Chapter Three (Part 2)
|Table of Content||
Chapter Three (Part 4)
SYSTEM ORGANIZATION (Part 3)
and 8686 "Hypothetical" Processors
3.3.1 - CPU Registers
3.3.2 - The Arithmetic & Logical Unit
3.3.3 - The Bus Interface Unit
3.3.4 - The Control Unit and Instruction Sets
The x86 Instruction Set
3.3.6 - Addressing Modes on the x86
3.3.7 - Encoding x86 Instructions
3.3.8 - Step-by-Step Instruction Execution
3.3.9 - The Differences Between the x86 Processors
|3.3 The 886 8286 8486 and 8686 "Hypothetical" Processors|
To understand how to improve system performance it's time to explore the internal operation of the CPU. Unfortunately the processors in the 80x86 family are complex beasts. Discussing their internal operation would probably cause more confusion than enlightenment. So we will use the 886 8286 8486 and 8686 processors (the "x86" processors). These "paper processors" are extreme simplifications of various members of the 80x86 family. They highlight the important architectural features of the 80x86.
The 886 8286 8486 and 8686 processors are all identical except for the way they execute instructions. They all have the same register set and they "execute" the same instruction set. That sentence contains some new ideas; let's attack them one at a time.
3.3.1 CPU Registers
CPU registers are very special memory locations constructed from flip-flops. They are not part of main memory; the CPU implements them on-chip. Various members of the 80x86 family have different register sizes. The 886 8286 8486 and 8686 (x86 from now on) CPUs have exactly four registers all 16 bits wide. All arithmetic and location operations occur in the CPU registers.
Because the x86 processor has so few registers we'll give each register its own name and refer to it by that name rather than its address. The names for the x86 registers are
AX -The accumulator register BX -The base address register CX -The count register DX -The data register
Besides the above registers which are visible to the programmer the x86 processors also have an instruction pointer register which contains the address of the next instruction to execute. There is also a flags register that holds the result of a comparison. The flags register remembers if one value was less than equal to or greater than another value.
Because registers are on-chip and handled specially by the CPU they are much faster than memory. Accessing a memory location requires one or more clock cycles. Accessing data in a register usually takes zero clock cycles. Therefore you should try to keep variables in the registers. Register sets are very small and most registers have special purposes which limit their use as variables but they are still an excellent place to store temporary data.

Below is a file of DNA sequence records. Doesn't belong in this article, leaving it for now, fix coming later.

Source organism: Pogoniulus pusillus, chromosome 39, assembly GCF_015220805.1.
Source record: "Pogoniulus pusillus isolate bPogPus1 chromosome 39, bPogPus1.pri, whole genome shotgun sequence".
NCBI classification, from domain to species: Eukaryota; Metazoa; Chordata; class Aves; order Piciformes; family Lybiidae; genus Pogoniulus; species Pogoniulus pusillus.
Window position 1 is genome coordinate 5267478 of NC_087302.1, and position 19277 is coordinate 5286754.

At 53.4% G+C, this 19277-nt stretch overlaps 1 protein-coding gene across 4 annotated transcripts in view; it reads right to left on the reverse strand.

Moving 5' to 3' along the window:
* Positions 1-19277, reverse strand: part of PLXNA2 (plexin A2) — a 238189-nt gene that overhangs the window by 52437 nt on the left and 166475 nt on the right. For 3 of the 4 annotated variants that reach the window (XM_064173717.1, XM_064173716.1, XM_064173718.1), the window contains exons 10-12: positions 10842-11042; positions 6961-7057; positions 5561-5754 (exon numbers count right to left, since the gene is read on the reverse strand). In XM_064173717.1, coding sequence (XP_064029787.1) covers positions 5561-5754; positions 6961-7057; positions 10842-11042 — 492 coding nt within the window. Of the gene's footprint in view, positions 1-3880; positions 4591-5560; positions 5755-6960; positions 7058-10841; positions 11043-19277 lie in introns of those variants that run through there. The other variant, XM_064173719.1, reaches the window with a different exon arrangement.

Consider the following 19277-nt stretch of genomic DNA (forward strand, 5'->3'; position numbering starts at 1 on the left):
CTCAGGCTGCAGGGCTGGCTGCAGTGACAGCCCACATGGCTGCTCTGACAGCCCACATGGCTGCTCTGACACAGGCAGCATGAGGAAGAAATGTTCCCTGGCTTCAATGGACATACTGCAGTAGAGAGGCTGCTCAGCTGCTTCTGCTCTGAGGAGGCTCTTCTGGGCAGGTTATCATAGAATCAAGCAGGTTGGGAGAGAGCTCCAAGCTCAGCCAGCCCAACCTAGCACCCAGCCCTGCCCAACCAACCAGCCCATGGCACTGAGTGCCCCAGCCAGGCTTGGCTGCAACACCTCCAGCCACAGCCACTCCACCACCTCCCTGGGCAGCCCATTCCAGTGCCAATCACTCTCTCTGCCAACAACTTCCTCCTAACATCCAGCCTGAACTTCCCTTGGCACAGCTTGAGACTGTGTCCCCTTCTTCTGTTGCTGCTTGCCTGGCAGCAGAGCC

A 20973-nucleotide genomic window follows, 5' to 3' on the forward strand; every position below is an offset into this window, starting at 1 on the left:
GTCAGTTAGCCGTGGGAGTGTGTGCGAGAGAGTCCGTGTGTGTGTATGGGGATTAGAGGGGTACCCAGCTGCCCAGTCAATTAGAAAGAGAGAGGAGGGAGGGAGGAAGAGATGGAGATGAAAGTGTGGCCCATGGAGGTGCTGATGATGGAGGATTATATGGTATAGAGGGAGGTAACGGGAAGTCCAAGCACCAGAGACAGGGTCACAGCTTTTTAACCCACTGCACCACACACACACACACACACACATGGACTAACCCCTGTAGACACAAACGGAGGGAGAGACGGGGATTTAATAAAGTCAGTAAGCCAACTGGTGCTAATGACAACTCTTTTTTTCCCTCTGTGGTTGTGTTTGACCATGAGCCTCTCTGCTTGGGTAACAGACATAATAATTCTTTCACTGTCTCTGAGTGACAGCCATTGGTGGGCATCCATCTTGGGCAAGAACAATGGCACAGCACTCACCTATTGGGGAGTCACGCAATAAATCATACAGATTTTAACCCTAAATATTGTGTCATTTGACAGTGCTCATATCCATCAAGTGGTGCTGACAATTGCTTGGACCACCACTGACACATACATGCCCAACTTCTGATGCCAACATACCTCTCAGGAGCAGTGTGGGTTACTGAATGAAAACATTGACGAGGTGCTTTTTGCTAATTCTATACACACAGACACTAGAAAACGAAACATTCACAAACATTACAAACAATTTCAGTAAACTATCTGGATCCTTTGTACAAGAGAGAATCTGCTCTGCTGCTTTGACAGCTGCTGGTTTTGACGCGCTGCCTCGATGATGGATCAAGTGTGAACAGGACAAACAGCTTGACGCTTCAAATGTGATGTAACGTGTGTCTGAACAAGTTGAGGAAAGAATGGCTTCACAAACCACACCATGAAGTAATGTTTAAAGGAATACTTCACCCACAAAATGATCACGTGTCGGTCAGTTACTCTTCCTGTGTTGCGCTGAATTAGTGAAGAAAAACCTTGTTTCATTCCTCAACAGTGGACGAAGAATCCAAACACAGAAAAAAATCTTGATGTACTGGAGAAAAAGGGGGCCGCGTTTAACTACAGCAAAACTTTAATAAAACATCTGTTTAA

3.3.2 The Arithmetic & Logical Unit
The arithmetic and logical unit (ALU) is where most of the action takes place inside the CPU. For example if you want to add the value five to the AX register the CPU:
3.3.3 The Bus Interface Unit
The bus interface unit (BIU) is responsible for controlling the address and data busses when accessing main memory. If a cache is present on the CPU chip then the BIU is also responsible for accessing data in the cache.
3.3.4 The Control Unit and Instruction Sets
A fair question to ask at this point is "How exactly does a CPU perform assigned chores?" This is accomplished by giving the CPU a fixed set of commands or instructions to work on. Keep in mind that CPU designers construct these processors using logic gates to execute these instructions. To keep the number of logic gates to a reasonably small set (tens or hundreds of thousands) CPU designers must necessarily restrict the number and complexity of the commands the CPU recognizes. This small set of commands is the CPU's instruction set.
Programs in early (pre-Von Neumann) computer systems were often "hard-wired" into the circuitry. That is the computer's wiring determined what problem the computer would solve. One had to rewire the circuitry in order to change the program. A very difficult task. The next advance in computer design was the programmable computer system one that allowed a computer programmer to easily "rewire" the computer system using a sequence of sockets and plug wires. A computer program consisted of a set of rows of holes (sockets) each row representing one operation during the execution of the program. The programmer could select one of several instructions by plugging a wire into the particular socket for the desired instruction:
Of course a major difficulty with this scheme is that the number of possible instructions is severely limited by the number of sockets one could physically place on each row. However CPU designers quickly discovered that with a small amount of additional logic circuitry they could reduce the number of sockets required from n holes for n instructions to lg(n) [log base 2] holes for n instructions. They did this by assigning a numeric code to each instruction and then encode that instruction as a binary number using lg(n) holes:
This addition requires eight logic functions to decode the A B and C bits from the patch panel but the extra circuitry is well worth the cost because it reduces the number of sockets that must be repeated for each instruction.
many CPU instructions are not stand-alone. For
move instruction is a command that moves data from one location
in the computer to another (e.g.
from one register to another). Therefore
instruction requires two operands: a source operand and a destination operand. The
CPU's designer usually encodes these source and destination operands as part of the
certain sockets correspond to the source operand and certain sockets
correspond to the destination operand. The figure below shows one possible combination of
sockets to handle this. The
move instruction would move data from the source
register to the destination register
add instruction would add the value
of the source register to the destination register